These include technical reports, informal articles, and other documents which have something useful to say, or provide a summary of arguments given in more detail elsewhere. If any of these are superseded they will be removed from this listing, but will continue to be hosted on this website, and so they are safe to link to.
Roberts, M.J. (2013). The story of circles maps.
Informal web article. In 2013, maps based upon concentric circles and spokes generated much excitement on the internet, and new designs continue to be released. This article gives a brief history of landmark maps in which circles were a major design feature.
Roberts, M.J. (2011). How to create a topographically reasonable Underground Map.
Unpublished pamphlet. Step-by-step instructions for creating
a variable-scale schematic map that is compact but accurately preserves relative station placement. Try it for your own city!
Roberts, M.J. (2010). Future directions for the Washington, DC Metro map.
Unpublished report. For a while, it looked as though Washington, DC, was considering an open competition in order to redesign its Metro map. I prepared an unsolicited discussion document for them, and never heard back. Maybe they should have paid more attention to it, the current official map continues to be famous and iconic for all the wrong reasons! The overall methodology I proposed would be useful for any city considering an overhaul of its design.
Roberts, M.J. (2009). Henry Beck rules, not OK? Breaking the rules of diagrammatic map design.
Unpublished manuscript. This paper was originally written as an invited submission to the now-defunct journal, Aesthesis. It is obsolete, superseded by my book Underground Maps Unravelled, and so please do not cite this without contacting me first. It is still available because it is a useful short introduction to the challenges that face schematic map designers: Are Henry Beck’s design rules really the best for all possible transport maps?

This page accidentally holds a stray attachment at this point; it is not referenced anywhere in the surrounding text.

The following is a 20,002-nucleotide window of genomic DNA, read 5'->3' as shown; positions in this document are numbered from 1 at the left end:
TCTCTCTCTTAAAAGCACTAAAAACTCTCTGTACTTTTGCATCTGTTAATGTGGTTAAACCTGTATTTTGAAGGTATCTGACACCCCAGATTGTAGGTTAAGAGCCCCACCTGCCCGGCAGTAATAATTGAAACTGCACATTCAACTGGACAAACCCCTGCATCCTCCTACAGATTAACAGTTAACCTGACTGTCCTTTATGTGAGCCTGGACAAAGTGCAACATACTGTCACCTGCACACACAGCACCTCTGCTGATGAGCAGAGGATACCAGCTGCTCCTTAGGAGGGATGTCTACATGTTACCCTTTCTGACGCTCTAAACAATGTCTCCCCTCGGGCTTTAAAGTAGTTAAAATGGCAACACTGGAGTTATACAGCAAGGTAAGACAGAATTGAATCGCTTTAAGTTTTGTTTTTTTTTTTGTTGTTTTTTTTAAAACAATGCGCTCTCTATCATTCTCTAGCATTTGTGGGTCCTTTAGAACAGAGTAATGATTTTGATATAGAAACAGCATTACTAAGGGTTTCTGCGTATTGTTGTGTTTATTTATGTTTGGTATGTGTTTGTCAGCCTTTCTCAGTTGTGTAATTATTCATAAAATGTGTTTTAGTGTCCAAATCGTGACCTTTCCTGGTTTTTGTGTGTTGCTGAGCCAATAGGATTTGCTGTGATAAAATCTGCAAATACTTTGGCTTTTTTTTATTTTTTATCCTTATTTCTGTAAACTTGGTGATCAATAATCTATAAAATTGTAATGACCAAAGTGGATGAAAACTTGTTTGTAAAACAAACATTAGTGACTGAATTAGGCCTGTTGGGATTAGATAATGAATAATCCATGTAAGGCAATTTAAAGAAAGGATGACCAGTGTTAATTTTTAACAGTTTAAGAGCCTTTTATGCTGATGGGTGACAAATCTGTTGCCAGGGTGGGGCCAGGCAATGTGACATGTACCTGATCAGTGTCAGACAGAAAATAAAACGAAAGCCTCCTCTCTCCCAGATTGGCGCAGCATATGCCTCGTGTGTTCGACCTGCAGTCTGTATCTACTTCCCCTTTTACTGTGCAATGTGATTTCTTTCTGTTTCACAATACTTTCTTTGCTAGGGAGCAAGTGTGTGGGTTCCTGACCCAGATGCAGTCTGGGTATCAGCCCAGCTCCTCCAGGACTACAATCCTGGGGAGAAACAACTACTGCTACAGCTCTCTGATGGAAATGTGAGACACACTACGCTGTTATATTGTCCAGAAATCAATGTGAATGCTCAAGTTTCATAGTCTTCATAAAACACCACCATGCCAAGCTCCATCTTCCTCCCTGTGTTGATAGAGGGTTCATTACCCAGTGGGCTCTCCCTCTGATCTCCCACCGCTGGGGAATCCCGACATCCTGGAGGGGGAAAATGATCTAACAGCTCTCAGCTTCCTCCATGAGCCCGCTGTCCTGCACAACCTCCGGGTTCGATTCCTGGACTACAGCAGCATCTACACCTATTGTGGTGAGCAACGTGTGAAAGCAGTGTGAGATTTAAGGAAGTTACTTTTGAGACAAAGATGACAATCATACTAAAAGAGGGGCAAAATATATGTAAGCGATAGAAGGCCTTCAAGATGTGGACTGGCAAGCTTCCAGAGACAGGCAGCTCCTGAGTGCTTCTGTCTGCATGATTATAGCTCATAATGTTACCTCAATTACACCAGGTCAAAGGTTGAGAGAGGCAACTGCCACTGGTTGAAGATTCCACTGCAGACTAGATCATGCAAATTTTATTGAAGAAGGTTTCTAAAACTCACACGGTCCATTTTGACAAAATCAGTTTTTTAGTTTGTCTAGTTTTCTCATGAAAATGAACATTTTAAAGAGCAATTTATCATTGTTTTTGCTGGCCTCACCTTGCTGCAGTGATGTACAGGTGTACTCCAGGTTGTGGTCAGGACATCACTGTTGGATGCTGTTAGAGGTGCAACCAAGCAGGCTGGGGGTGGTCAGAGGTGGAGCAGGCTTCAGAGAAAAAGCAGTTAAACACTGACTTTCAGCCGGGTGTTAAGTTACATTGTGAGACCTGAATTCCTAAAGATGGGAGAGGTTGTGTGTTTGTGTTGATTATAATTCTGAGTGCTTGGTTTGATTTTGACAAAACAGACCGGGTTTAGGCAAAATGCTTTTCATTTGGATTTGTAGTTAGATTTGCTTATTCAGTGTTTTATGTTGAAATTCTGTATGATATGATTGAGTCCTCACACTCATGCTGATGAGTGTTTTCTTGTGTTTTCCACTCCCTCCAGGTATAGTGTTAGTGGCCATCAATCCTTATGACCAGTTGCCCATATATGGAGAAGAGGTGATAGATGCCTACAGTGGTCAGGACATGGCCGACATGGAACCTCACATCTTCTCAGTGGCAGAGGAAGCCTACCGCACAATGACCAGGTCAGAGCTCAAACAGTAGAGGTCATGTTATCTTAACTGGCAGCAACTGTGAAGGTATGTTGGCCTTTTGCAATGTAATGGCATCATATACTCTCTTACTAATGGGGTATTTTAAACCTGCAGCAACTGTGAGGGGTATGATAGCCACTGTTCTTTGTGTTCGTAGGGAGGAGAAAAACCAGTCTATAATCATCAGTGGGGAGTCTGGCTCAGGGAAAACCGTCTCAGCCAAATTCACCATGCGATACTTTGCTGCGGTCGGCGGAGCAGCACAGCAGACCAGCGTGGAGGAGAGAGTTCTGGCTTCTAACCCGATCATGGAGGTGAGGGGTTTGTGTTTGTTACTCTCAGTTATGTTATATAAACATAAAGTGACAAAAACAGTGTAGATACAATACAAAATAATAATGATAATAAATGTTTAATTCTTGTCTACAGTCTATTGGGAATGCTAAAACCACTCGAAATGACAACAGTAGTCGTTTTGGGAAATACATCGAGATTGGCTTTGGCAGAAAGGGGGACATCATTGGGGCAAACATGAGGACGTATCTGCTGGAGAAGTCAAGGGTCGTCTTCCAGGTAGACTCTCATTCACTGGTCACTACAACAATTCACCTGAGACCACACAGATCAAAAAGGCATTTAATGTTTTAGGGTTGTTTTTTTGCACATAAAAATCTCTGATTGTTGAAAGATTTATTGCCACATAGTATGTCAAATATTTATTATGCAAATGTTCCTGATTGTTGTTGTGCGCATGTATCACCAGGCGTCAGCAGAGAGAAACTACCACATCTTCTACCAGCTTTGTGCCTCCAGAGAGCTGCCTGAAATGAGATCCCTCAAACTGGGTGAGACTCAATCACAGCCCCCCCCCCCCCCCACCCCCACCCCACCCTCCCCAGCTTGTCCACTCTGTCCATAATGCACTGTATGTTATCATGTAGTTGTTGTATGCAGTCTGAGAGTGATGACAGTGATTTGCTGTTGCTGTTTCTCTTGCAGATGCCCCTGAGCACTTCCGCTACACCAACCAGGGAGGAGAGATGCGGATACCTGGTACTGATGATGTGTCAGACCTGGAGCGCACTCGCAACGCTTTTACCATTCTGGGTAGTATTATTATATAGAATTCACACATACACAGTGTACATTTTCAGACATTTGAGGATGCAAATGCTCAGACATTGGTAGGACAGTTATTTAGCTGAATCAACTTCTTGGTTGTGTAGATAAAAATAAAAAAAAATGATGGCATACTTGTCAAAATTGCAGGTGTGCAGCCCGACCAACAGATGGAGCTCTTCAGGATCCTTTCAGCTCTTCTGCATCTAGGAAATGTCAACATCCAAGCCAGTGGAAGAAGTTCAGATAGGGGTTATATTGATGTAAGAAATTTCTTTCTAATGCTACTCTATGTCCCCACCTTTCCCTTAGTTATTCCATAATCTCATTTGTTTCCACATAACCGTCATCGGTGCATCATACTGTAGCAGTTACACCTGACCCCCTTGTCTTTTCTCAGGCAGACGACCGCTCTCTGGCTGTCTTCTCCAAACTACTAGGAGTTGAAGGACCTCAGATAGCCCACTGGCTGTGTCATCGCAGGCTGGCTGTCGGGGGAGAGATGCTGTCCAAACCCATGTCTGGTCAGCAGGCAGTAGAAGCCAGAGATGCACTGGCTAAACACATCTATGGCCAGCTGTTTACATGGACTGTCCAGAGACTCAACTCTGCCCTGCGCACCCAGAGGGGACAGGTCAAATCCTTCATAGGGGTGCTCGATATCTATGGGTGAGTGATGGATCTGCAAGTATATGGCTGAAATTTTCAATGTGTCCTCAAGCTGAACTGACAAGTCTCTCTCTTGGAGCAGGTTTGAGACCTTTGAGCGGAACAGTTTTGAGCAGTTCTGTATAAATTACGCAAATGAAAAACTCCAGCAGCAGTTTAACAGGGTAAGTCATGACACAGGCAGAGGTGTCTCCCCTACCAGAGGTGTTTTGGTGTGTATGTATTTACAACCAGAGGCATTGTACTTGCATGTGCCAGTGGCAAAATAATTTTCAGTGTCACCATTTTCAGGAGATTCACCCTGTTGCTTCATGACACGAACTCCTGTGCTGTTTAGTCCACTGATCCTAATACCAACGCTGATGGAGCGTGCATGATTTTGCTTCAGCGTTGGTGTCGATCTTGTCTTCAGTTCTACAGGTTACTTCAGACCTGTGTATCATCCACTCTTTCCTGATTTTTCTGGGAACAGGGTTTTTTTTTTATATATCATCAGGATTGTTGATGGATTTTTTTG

Roberts, M.J. (2008). Information pollution on the Underground Map.
Informal web article. An analysis of an official London Underground map from the late 2000s, when standards of design were dismal, and users were being bombarded with a high quantity of low quality information. Designs have improved since then, but this article is a warning of what can go wrong when attention to detail lapses.
Roberts, M.J. (2008). The challenges of implementing Henry Beck’s unpublished prototypes.
Informal web article. Discusses the difficulties in taking Beck’s unimplemented drawings of the Paris Metro and the London railway network, and attempting to convert these into as-might-have-been-published maps.
Roberts, M.J. (2008). London Underground Map myths.
Informal web article. A number of commentators on Henry Beck and the London Underground map have not done their research properly, recycling various myths and legends. Even people who should know better such as academics and museum curators make the same old mistakes. By 2008 I had discussed twelve of these. You might not agree with my analysis, but at least think before you repeat one of these.